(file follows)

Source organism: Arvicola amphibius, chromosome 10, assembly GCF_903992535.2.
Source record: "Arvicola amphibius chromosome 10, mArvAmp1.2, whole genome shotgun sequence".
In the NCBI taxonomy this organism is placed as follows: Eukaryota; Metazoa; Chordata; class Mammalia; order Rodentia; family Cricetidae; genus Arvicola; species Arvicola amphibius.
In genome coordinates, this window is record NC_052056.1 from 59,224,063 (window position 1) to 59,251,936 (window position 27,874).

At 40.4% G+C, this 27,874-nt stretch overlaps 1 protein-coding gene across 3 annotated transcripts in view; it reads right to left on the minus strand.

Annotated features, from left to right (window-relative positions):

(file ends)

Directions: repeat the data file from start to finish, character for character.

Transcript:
Source organism: Arvicola amphibius, chromosome 10, assembly GCF_903992535.2.
Source record: "Arvicola amphibius chromosome 10, mArvAmp1.2, whole genome shotgun sequence".
In the NCBI taxonomy this organism is placed as follows: Eukaryota; Metazoa; Chordata; class Mammalia; order Rodentia; family Cricetidae; genus Arvicola; species Arvicola amphibius.
In genome coordinates, this window is record NC_052056.1 from 59,224,063 (window position 1) to 59,251,936 (window position 27,874).

At 40.4% G+C, this 27,874-nt stretch overlaps 1 protein-coding gene across 3 annotated transcripts in view; it reads right to left on the minus strand.

Annotated features, from left to right (window-relative positions):